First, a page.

Why Cash might not be King


  • Returns on cash are at their highest rates since 2008. Although good at supporting capital preservation, cash is no friend of inflation. For example, £100 in 1992, is now worth only £48. 
  • Timing entry into equity markets is challenging, some of the best days in the market quickly follow the worst days. Had investors missed the 10 best days over the past 30 years, their return would be over 2% per annum lower than had they remained invested for the entire period. 
  • Over the long-term we expect risk to be rewarded and therefore equity markets to comfortably outperform cash and inflation. 

Looking back: What history tells us

Holding increased allocations to cash does not come without challenges and risks. 

Firstly, inflation can erode the purchasing power of any cash in the bank. In practice, this means when there is high inflation the same amount of money will buy you less goods and services in the future than it can today. For example, £100 in the year 1992 is now only worth £48 today, as the same basket of goods is 108% more expensive due to inflation. To mitigate this, investors need to obtain interest rates on their deposits that are at least the same as prevailing levels of inflation, to ensure that the value of that £100 is maintained for the future.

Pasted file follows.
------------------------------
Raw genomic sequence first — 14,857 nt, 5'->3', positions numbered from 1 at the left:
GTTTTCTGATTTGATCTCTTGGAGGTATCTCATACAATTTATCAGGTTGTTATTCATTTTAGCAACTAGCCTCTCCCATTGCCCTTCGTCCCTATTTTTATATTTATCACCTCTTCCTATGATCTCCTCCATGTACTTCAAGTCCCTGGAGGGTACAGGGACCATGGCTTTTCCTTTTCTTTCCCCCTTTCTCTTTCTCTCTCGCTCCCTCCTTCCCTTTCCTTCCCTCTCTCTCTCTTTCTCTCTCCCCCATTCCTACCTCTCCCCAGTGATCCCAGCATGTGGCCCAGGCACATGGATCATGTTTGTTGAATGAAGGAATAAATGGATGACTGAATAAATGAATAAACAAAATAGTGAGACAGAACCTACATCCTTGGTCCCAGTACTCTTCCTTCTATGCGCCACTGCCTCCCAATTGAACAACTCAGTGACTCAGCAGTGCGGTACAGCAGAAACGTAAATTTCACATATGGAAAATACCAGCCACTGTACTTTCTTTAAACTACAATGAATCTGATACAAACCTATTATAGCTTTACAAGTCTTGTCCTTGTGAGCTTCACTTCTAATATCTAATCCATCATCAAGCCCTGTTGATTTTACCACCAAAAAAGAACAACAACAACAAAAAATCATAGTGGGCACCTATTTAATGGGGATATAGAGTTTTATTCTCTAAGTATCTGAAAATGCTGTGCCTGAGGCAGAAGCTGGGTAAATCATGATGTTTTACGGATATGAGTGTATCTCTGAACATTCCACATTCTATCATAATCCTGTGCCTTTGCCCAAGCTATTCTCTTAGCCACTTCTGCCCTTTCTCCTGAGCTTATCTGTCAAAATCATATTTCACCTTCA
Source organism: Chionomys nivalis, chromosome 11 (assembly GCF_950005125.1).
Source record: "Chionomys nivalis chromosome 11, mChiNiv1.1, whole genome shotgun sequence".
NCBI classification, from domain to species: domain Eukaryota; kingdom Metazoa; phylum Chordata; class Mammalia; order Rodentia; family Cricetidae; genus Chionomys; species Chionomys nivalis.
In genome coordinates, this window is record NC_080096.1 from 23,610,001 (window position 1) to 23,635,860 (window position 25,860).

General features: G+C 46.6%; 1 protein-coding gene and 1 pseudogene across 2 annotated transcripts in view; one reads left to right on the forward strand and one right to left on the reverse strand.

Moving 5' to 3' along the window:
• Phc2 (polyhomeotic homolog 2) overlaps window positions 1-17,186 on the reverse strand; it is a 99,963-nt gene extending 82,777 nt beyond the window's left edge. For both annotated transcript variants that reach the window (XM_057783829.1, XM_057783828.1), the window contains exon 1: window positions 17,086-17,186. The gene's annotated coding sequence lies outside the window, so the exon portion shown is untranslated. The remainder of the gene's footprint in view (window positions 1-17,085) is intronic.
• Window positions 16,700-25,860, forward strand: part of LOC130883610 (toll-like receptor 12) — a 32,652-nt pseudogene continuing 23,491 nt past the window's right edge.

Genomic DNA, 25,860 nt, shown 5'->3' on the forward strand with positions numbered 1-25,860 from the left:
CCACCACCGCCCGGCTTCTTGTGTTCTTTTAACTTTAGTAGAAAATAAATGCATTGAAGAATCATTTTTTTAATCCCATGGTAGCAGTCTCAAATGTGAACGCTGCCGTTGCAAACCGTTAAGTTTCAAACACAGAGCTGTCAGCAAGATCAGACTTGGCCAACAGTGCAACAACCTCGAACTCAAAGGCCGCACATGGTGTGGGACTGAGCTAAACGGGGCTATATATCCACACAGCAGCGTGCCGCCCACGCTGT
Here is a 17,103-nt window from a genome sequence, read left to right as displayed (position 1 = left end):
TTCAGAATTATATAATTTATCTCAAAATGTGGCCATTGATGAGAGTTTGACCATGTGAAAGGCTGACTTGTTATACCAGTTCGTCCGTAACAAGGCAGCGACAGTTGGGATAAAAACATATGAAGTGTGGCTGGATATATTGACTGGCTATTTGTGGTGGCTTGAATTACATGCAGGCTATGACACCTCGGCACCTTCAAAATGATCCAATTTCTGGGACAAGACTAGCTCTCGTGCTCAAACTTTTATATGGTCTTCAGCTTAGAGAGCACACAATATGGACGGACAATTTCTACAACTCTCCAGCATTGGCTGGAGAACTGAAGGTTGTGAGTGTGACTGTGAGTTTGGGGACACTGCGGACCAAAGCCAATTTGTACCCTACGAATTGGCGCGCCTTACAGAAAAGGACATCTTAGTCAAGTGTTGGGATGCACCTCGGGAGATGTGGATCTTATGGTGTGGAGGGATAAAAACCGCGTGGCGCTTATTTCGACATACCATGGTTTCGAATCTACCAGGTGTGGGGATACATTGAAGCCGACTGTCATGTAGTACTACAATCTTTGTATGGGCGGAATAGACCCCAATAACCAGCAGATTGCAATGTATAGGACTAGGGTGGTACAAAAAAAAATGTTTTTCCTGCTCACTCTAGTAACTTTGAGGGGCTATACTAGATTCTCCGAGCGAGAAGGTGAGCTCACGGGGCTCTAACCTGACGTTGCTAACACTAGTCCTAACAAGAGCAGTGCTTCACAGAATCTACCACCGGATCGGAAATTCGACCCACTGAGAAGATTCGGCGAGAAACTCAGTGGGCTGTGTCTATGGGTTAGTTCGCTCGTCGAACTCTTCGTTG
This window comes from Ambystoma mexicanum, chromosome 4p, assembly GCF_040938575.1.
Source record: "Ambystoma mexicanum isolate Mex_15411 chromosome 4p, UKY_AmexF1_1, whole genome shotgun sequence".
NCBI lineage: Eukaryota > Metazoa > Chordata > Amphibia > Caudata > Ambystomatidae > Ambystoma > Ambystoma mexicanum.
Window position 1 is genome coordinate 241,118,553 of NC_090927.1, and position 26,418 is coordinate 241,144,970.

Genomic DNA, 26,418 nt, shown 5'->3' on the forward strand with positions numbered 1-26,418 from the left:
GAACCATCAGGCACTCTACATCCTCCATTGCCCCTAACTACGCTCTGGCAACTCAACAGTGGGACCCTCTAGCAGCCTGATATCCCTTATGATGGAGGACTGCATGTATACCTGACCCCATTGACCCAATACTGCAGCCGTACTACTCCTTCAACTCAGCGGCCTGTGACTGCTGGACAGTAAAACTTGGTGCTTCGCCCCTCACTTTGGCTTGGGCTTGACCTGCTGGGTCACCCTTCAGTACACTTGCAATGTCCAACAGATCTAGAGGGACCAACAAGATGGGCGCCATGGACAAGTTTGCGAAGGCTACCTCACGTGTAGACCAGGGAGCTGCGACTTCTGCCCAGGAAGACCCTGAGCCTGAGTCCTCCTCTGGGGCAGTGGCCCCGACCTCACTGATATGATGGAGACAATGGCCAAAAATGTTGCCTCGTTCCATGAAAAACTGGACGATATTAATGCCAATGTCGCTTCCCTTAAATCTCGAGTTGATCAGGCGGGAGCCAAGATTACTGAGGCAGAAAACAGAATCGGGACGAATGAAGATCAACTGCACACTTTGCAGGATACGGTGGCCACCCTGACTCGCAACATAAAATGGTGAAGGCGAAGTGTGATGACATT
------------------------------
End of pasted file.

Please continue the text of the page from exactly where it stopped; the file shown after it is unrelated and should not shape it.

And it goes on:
History has also taught us that markets are typically forward looking, and sentiment can shift quickly. For example, the UK’s FTSE All Share Index largest daily return over 30 years occurred just after three days of notable poor returns following the Great Financial Crisis of 2008. This highlights the difficulty of choosing when to redeploy cash reserves, especially if those reserves are locked into a Notice or Fixed-Term savings account.

Whilst we acknowledge that higher levels of cash can help dilute investment risk, it does also mean investors are out of the market. We do allocate to cash within our portfolios but as strategic long-term investors we prefer to reduce risk through carefully considered portfolio construction, ensuring diversification across asset classes, sectors, geographies, and styles. Although past performance should not be used to predict future returns, history does suggest that patience is often rewarded for staying invested during periods of market volatility, over the last 30 years equities have outperformed cash by almost 600%, or more than 4% per annum.

Looking forward: Uncertainty creates opportunities

There is no denying that uncertainty remains elevated as central banks grapple with the delicate balance of withdrawing liquidity from the financial system whilst trying to support an already fragile economy from tipping into recession. Despite the unknowns of when inflation and interest rates will normalise, the outlook for risk assets looks increasingly encouraging for long-term investors, as the recent market turmoil has led to many investments now residing at much more attractive valuations levels. As long-term multi-asset investors, this notable uplift gives us reason to be optimistic and broadens the pallet of investments available for inclusion in our portfolios. We continue to favour a balance of styles and sectors to ensure that we are well positioned for a range of market conditions.

(Source: Hymans Robertson Investment Services – June 2023)

Get in touch

Liam Starley

APFS Chartered Financial Planner

Scott Moorhouse

Senior Financial Advisor